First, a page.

Could Jesus have really meant what He said, when He said, "This is My body"? Instinctively, I said, "That's cannibalism!"--which, incidentally, is what the pagan Romans accused the early Christians of. Hmmm. I said, "How can this Man give us His flesh to eat?"--which is what the unbelieving Jews said in John 6.

So I read through John 6. At first, I wanted to isolate it from the notion of the Eucharist. But St. John doesn't allow that. In verse 4, he lets us know that Jesus said everything in the context of the Jewish Passover--the same Feast He was celebrating with His disciples the night before He died. The insinuation was clear. And Jesus said, in no uncertain terms, "I am the living bread which has come down from heaven. Anyone who eats this bread will live forever; and the bread that I shall give is my flesh, for the life of the world" (v. 51). That's staggering enough, but then He repeats this four different times in four different ways--each and every time getting more specific and more literal. "Spiritualising" John 6, or taking Jesus figuratively, is completely impossible. This is clearly seen in the fact that he let the multitudes leave Him because they couldn't accept this teaching. Had it been a metaphor, He could have--and should have--corrected their misunderstanding. But the Jews, and even His disciples, knew exactly what He meant, and that He meant it. And because they couldn't accept it, they walked away from Him.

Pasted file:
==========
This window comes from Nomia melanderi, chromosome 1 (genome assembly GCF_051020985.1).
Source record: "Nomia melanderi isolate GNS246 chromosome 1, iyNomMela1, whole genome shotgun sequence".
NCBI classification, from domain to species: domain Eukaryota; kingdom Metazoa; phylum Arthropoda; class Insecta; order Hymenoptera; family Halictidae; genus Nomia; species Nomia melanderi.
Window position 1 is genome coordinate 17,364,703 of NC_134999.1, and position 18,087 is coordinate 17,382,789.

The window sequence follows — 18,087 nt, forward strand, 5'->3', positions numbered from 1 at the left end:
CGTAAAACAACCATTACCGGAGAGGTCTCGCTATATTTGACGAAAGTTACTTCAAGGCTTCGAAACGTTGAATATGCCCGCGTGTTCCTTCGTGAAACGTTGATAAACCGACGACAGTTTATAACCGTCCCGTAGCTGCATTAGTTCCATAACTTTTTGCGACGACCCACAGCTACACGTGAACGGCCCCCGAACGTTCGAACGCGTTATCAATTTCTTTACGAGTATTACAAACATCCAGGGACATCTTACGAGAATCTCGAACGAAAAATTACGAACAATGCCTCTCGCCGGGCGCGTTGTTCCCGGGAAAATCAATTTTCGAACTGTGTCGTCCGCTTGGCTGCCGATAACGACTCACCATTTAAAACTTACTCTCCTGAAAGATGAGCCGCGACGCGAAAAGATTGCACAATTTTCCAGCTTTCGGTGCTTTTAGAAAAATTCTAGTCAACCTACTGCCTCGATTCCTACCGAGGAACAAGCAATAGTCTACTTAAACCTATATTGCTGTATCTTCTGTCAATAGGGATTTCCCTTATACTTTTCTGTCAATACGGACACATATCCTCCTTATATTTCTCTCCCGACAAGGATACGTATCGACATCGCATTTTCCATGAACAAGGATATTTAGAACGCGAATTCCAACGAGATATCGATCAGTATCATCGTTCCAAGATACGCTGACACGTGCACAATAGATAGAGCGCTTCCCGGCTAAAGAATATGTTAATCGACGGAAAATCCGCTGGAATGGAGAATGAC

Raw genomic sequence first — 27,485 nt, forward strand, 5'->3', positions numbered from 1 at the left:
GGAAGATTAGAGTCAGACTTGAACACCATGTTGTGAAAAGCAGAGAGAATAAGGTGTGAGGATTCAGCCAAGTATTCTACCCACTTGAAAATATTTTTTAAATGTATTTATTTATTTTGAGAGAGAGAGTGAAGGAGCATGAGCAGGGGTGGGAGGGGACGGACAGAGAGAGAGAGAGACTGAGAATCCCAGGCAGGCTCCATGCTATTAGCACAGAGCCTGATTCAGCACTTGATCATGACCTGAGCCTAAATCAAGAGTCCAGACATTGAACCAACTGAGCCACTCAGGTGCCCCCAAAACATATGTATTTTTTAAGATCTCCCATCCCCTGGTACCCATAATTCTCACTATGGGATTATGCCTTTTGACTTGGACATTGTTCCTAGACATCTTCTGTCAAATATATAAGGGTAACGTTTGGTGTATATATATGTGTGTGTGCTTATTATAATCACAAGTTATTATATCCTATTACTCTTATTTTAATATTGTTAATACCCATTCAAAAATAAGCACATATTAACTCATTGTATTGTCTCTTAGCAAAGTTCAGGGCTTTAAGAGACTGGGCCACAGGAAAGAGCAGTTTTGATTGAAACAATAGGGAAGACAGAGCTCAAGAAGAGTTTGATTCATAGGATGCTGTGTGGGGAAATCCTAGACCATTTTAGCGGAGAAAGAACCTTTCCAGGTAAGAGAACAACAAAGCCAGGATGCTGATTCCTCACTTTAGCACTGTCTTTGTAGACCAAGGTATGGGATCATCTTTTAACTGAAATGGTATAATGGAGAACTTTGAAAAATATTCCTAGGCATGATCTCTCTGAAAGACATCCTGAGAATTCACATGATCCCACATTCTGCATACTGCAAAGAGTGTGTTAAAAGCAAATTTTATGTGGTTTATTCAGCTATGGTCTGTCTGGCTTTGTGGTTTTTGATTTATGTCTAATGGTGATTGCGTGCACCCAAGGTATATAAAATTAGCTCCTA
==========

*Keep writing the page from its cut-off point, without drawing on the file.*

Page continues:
I realised, at this point, that because the Reformers, and their successors, couldn't accept it, they rewrote their theology.